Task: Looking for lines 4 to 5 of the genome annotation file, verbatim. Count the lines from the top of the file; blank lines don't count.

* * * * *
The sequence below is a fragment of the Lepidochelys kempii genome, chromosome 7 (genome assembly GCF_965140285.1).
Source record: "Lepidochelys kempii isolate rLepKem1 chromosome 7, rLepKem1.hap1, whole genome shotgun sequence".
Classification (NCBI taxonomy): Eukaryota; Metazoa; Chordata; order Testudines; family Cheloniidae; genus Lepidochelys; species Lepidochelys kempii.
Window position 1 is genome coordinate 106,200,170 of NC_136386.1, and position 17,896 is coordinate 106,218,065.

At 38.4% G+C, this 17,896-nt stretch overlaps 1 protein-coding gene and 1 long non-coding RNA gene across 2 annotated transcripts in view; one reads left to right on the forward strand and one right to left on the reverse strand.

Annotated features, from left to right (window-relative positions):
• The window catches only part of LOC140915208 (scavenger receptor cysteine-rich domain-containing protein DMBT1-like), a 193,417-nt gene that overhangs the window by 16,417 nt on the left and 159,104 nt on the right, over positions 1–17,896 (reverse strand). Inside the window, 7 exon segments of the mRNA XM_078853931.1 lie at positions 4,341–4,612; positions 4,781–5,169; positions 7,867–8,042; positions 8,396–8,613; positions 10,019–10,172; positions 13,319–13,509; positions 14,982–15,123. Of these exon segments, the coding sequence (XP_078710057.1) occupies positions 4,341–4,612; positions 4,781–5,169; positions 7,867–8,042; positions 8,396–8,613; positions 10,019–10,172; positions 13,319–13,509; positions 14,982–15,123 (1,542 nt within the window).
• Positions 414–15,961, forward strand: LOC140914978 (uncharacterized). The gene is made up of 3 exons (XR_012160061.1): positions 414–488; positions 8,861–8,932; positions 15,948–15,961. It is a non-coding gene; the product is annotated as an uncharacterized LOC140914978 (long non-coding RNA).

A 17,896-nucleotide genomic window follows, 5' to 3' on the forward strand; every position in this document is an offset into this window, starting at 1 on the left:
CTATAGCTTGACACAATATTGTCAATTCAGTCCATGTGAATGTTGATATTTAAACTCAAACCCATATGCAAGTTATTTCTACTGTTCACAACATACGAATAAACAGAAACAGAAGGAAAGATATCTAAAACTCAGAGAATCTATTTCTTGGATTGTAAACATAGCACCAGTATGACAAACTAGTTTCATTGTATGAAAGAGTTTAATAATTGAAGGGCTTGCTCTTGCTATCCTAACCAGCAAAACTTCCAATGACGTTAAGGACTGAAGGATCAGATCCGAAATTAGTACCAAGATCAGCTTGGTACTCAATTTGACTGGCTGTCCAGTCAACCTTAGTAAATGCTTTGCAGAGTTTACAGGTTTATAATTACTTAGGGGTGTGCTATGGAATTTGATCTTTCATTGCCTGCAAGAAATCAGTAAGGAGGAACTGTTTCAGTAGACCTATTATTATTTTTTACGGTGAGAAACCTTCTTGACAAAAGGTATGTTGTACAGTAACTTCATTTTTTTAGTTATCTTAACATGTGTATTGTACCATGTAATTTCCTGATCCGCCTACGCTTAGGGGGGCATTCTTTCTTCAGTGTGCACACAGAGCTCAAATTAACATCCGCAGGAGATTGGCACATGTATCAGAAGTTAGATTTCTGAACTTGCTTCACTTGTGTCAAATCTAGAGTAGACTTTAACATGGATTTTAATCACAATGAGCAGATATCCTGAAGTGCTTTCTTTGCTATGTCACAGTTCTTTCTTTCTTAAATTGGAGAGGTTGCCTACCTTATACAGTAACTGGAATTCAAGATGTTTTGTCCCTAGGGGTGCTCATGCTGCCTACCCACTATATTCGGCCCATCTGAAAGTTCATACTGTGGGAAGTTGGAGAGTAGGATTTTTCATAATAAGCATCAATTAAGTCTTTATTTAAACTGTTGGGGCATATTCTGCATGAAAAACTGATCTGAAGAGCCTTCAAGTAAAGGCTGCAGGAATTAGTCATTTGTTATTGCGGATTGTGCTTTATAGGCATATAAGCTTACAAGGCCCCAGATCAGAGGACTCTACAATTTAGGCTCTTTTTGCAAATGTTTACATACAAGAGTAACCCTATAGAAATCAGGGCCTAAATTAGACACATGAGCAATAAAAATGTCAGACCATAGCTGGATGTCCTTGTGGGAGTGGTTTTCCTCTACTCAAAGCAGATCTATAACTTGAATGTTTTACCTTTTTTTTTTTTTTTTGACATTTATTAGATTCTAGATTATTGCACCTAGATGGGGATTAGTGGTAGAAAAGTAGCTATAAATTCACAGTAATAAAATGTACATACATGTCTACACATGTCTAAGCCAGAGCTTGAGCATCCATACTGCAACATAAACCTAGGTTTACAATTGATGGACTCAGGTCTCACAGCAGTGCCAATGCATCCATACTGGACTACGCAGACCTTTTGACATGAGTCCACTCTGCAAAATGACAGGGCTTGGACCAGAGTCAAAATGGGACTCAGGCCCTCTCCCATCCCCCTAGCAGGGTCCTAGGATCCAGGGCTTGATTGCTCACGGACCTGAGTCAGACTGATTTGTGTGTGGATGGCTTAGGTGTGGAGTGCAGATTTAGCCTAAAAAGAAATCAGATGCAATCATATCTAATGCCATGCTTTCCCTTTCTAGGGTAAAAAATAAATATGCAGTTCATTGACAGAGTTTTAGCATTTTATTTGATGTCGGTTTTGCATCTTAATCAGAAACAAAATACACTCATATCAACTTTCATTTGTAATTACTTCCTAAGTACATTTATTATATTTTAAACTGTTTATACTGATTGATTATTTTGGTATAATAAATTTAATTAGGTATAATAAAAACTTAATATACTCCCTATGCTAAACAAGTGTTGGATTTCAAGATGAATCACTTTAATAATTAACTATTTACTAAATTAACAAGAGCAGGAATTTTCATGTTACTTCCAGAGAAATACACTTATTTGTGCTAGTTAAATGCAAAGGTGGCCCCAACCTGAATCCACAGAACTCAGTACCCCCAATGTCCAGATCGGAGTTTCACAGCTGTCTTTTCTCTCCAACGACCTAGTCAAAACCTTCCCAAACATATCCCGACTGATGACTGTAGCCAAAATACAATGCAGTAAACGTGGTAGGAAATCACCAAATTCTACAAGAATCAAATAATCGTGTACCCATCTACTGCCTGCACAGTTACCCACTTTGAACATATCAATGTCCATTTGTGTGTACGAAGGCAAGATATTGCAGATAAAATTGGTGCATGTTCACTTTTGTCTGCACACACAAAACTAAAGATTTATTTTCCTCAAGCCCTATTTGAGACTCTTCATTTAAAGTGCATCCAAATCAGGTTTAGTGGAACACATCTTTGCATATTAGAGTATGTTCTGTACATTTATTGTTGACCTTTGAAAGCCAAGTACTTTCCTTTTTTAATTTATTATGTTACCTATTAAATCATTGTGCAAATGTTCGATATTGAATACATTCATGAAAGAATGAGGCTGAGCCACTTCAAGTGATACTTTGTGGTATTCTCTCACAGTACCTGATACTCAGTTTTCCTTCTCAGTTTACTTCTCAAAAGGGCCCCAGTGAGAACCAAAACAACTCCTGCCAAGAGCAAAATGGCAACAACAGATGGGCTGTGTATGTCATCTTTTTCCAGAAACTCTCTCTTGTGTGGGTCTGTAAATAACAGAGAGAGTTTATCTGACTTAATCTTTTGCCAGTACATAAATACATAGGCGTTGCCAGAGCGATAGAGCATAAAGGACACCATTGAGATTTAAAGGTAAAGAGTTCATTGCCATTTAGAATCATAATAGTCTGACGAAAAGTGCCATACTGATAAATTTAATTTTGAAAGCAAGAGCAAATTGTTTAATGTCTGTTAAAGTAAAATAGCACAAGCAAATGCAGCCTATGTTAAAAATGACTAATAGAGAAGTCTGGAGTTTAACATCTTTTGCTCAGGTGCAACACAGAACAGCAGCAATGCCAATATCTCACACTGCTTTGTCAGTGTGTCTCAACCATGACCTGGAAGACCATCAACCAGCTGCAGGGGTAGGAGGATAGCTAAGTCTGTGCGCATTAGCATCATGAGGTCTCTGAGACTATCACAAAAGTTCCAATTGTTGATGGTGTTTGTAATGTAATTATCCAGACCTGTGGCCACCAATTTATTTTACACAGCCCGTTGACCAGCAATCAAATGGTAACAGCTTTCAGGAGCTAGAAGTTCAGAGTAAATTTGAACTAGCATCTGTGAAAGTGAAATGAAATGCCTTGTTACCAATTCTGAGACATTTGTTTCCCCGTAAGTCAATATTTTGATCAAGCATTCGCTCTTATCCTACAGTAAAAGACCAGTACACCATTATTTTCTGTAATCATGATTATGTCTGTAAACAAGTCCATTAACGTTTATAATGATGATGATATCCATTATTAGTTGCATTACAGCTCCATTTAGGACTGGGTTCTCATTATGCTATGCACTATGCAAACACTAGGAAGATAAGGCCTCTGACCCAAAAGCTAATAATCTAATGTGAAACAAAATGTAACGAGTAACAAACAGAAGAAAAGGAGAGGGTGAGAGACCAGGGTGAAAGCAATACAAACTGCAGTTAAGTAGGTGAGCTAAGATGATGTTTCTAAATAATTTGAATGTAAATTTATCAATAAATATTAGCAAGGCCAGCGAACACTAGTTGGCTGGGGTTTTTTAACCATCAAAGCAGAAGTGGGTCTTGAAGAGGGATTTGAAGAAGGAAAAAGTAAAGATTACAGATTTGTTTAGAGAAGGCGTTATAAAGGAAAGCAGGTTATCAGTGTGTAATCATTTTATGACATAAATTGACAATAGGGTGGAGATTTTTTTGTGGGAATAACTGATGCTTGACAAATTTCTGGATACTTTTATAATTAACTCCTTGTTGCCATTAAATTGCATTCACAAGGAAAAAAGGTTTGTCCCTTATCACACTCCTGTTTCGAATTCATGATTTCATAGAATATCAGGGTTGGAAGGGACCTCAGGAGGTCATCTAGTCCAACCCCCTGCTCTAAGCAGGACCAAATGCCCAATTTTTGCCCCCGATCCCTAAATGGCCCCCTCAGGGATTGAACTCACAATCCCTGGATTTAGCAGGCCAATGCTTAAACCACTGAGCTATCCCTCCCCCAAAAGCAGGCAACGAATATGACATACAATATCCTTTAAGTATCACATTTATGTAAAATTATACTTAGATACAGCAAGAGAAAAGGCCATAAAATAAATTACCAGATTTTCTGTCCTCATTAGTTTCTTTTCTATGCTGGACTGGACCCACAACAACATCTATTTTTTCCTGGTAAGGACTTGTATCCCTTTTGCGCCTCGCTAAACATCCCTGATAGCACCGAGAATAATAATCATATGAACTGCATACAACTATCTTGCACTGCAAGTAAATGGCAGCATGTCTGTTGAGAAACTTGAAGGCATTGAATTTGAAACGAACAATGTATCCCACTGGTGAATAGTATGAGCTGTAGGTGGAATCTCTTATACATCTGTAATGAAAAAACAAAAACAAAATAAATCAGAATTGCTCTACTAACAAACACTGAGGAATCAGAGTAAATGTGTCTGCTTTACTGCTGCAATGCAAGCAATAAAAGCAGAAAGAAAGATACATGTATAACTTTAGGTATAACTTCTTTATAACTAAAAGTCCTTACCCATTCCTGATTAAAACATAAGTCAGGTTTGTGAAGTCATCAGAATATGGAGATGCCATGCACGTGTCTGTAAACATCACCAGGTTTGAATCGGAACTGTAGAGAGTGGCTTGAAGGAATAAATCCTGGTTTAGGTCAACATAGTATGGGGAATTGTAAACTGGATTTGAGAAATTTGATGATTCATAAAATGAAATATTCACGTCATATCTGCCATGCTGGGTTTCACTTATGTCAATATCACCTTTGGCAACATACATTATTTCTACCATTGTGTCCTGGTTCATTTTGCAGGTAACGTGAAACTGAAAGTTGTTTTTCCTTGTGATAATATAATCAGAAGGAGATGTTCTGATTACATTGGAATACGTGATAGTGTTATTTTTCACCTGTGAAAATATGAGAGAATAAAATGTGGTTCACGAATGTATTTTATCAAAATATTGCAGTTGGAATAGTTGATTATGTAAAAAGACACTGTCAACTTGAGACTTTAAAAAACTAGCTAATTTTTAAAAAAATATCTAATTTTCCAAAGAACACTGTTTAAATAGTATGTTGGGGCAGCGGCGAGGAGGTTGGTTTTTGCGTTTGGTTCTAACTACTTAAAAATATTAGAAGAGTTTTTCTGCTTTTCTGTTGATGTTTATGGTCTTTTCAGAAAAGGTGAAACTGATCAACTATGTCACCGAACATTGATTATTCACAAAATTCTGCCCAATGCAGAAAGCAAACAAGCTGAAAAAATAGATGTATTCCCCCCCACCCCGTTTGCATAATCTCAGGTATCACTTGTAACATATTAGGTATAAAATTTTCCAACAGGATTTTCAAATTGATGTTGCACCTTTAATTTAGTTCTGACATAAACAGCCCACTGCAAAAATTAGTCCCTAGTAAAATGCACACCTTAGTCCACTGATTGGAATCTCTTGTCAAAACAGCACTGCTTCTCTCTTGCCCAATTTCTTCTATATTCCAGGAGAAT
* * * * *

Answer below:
Window position 1 is genome coordinate 106,200,170 of NC_136386.1, and position 17,896 is coordinate 106,218,065.

At 38.4% G+C, this 17,896-nt stretch overlaps 1 protein-coding gene and 1 long non-coding RNA gene across 2 annotated transcripts in view; one reads left to right on the forward strand and one right to left on the reverse strand.